Last week, The New Yorker ran an article on Google's ambition to put every book ever published onto an online, searcheable database, in other words, to create a complete, infinitely expandable library. The article focused on copyright challenges to this so-called "universal digital library" and on the possibility that a logjam around interpretations of "fair use" might produce an unhappy settlement and an incomplete database. But I'm sure the kinks will get ironed out. It's like putting a man on the moon. If we can do such a big thing, it will get done.
As I day-dreamed about having all of human knowledge at my fingertips, I typed the word "library" into the Google search box and clicked on the 6th result, the Wikipedia entry for "library". There I read about clay-tablets in ancient Sumer and temple records on papyrus in Egypt. I wondered if the ancient Sumerians sunk into their cuneiform to feel connected to their ancestors the way I do with print in libraries. I looked at pictures of an ancient, chained book at the Bodleian Library at Oxford University and at an anonymous stacks, with aisles of books shooting to a vanishing point. This last image brought me back to feeling overwhelmed in college, so I made a quick escape by back-browsing to the Google results page and clicking on the third result, The New York Public Library. After declining a pop-up survey, I found myself watching a slide-show alternating between sleek ads for library events and a flat logo based on the famous stone lions flanking the entrance. These quick motion graphics did not seem to represent well the largest marble structure ever attempted in the United States, a Beaux-Arts behemoth meant to appear timeless rather than timely. I wondered who else was visiting this site now, fifty people maybe, all reacting to the same thing. I was having a public experience in private. The real New York Public Library offered the opposite: a private experience in public.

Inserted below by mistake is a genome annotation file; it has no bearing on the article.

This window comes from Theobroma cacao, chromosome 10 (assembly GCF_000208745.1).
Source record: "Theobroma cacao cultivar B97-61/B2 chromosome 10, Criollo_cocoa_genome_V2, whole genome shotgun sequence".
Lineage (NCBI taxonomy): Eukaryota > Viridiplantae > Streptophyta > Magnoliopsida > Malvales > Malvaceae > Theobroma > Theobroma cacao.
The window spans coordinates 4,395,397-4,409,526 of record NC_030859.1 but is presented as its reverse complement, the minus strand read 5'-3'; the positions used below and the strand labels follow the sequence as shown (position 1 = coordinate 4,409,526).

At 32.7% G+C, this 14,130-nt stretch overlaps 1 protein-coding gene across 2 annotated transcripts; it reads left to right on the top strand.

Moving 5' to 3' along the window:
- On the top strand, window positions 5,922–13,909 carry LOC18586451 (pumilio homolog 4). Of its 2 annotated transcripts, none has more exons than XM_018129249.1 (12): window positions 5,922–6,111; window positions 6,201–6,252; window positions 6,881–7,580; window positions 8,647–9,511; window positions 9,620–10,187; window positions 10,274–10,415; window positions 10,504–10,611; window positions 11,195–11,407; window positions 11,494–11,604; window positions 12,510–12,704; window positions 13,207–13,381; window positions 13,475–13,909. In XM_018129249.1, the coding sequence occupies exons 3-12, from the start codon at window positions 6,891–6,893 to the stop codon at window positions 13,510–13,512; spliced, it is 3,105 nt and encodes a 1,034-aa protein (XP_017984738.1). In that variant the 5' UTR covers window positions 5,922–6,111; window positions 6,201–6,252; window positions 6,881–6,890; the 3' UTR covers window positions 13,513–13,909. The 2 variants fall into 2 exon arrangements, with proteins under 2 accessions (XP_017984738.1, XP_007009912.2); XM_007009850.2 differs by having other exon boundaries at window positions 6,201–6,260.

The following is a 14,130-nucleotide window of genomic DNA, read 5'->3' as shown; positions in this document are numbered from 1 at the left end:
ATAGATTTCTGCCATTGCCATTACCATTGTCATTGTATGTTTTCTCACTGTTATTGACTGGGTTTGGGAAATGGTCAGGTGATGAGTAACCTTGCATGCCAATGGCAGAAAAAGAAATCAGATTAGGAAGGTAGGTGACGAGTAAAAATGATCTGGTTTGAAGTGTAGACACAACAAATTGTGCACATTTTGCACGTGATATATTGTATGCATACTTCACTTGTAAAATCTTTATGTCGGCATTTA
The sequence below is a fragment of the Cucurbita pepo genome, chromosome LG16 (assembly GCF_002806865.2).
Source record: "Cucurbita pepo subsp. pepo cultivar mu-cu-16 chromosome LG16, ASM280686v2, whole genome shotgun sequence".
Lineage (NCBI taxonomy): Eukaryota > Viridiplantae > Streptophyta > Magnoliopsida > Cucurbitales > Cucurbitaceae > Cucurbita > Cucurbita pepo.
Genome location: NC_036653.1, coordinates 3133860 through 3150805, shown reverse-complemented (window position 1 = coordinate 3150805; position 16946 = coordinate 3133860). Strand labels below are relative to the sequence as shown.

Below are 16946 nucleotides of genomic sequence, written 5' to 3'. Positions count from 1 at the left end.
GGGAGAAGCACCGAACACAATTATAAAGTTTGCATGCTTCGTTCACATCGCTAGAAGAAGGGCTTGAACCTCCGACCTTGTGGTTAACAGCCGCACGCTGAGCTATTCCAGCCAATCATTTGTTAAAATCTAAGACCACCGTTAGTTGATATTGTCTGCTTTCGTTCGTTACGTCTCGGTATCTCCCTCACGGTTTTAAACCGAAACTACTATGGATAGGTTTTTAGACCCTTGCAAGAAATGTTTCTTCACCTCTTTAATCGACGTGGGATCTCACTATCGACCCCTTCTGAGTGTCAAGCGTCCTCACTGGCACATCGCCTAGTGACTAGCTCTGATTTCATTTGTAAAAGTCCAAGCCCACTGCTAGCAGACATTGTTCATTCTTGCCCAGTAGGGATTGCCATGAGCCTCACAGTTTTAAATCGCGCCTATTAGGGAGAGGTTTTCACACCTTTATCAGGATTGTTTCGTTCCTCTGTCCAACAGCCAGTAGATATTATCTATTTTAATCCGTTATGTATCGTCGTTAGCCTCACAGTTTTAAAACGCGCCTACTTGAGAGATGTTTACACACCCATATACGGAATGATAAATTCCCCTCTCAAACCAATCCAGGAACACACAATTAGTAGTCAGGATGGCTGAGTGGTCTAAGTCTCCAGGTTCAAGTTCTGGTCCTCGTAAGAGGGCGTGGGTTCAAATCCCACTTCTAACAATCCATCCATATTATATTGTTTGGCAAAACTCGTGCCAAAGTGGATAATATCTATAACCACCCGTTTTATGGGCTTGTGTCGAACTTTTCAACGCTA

A few years ago, I took my older son to see Ray Bradbury speak in a library in Studio City. The author remembered out loud about his early days as a struggling writer and described his pleasure writing in libraries, "surrounded by my loves."
When I was little, my mother used to take me and my brother to the library two evenings a week. I went to the humor section, where I'd pick out books by Art Buchwald, S.J. Perlman and James Thurber. Every once in a while, I would find evidence of previous readers in these books: a dog-eared page, a phone number in the margins, a squashed bug or smudge or some unidentifiable indication of the book having been read. It was a warm feeling knowing others had been in these mental spaces before me. I think what Ray Bradbury meant by "surrounded by my loves" was not just the feeling of being surrounded by books -- and by extension their authors -- but of being close to the readers who left traces of themselves inside them. This sloppy human connectedness will not survive the universal digital library. I can't wait to be able to find any book I want on the Internet, but I'm afraid I'll lose my need to go to the library and that feeling of being with people in the past.